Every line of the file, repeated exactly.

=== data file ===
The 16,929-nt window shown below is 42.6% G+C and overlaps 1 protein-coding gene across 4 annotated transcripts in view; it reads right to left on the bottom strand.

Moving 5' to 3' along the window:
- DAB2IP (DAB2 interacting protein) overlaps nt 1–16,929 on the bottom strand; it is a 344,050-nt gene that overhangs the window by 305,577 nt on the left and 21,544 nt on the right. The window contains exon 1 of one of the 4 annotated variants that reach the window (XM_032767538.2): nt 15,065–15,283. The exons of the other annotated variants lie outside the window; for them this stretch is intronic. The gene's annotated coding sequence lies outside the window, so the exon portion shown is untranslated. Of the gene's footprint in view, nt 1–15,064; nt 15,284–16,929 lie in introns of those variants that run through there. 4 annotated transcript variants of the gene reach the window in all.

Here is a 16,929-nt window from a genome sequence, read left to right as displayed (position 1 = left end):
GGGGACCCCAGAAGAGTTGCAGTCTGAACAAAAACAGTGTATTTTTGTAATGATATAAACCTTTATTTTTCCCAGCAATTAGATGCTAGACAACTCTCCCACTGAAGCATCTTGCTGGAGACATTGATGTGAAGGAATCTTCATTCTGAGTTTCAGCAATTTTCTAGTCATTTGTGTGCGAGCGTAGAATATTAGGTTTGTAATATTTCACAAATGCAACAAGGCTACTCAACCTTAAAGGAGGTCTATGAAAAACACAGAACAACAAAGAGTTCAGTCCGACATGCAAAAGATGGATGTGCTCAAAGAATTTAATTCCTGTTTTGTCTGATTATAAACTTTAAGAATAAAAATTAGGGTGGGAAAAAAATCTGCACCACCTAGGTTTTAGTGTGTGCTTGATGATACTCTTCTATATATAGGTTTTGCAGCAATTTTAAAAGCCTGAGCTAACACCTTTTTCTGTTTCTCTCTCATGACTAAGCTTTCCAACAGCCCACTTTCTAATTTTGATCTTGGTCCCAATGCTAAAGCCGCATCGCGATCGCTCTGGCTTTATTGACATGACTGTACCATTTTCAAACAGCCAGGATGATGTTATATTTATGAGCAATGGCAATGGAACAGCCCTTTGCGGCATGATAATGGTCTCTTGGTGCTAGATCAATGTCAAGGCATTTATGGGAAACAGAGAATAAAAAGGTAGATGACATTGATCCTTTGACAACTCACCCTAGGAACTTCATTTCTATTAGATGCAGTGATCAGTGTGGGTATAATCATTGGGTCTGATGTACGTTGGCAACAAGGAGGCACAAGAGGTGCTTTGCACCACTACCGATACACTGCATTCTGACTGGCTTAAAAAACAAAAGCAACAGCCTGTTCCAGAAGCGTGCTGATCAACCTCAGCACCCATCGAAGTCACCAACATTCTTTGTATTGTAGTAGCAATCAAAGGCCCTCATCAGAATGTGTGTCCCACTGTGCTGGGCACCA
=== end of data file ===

The 16,929-nt window shown below is 42.6% G+C and overlaps 1 protein-coding gene across 4 annotated transcripts in view; it reads right to left on the bottom strand.

Moving 5' to 3' along the window:
- DAB2IP (DAB2 interacting protein) overlaps nt 1–16,929 on the bottom strand; it is a 344,050-nt gene that overhangs the window by 305,577 nt on the left and 21,544 nt on the right. The window contains exon 1 of one of the 4 annotated variants that reach the window (XM_032767538.2): nt 15,065–15,283. The exons of the other annotated variants lie outside the window; for them this stretch is intronic. The gene's annotated coding sequence lies outside the window, so the exon portion shown is untranslated. Of the gene's footprint in view, nt 1–15,064; nt 15,284–16,929 lie in introns of those variants that run through there. 4 annotated transcript variants of the gene reach the window in all.

Here is a 16,929-nt window from a genome sequence, read left to right as displayed (position 1 = left end):
GGGGACCCCAGAAGAGTTGCAGTCTGAACAAAAACAGTGTATTTTTGTAATGATATAAACCTTTATTTTTCCCAGCAATTAGATGCTAGACAACTCTCCCACTGAAGCATCTTGCTGGAGACATTGATGTGAAGGAATCTTCATTCTGAGTTTCAGCAATTTTCTAGTCATTTGTGTGCGAGCGTAGAATATTAGGTTTGTAATATTTCACAAATGCAACAAGGCTACTCAACCTTAAAGGAGGTCTATGAAAAACACAGAACAACAAAGAGTTCAGTCCGACATGCAAAAGATGGATGTGCTCAAAGAATTTAATTCCTGTTTTGTCTGATTATAAACTTTAAGAATAAAAATTAGGGTGGGAAAAAAATCTGCACCACCTAGGTTTTAGTGTGTGCTTGATGATACTCTTCTATATATAGGTTTTGCAGCAATTTTAAAAGCCTGAGCTAACACCTTTTTCTGTTTCTCTCTCATGACTAAGCTTTCCAACAGCCCACTTTCTAATTTTGATCTTGGTCCCAATGCTAAAGCCGCATCGCGATCGCTCTGGCTTTATTGACATGACTGTACCATTTTCAAACAGCCAGGATGATGTTATATTTATGAGCAATGGCAATGGAACAGCCCTTTGCGGCATGATAATGGTCTCTTGGTGCTAGATCAATGTCAAGGCATTTATGGGAAACAGAGAATAAAAAGGTAGATGACATTGATCCTTTGACAACTCACCCTAGGAACTTCATTTCTATTAGATGCAGTGATCAGTGTGGGTATAATCATTGGGTCTGATGTACGTTGGCAACAAGGAGGCACAAGAGGTGCTTTGCACCACTACCGATACACTGCATTCTGACTGGCTTAAAAAACAAAAGCAACAGCCTGTTCCAGAAGCGTGCTGATCAACCTCAGCACCCATCGAAGTCACCAACATTCTTTGTATTGTAGTAGCAATCAAAGGCCCTCATCAGAATGTGTGTCCCACTGTGCTGGGCACCA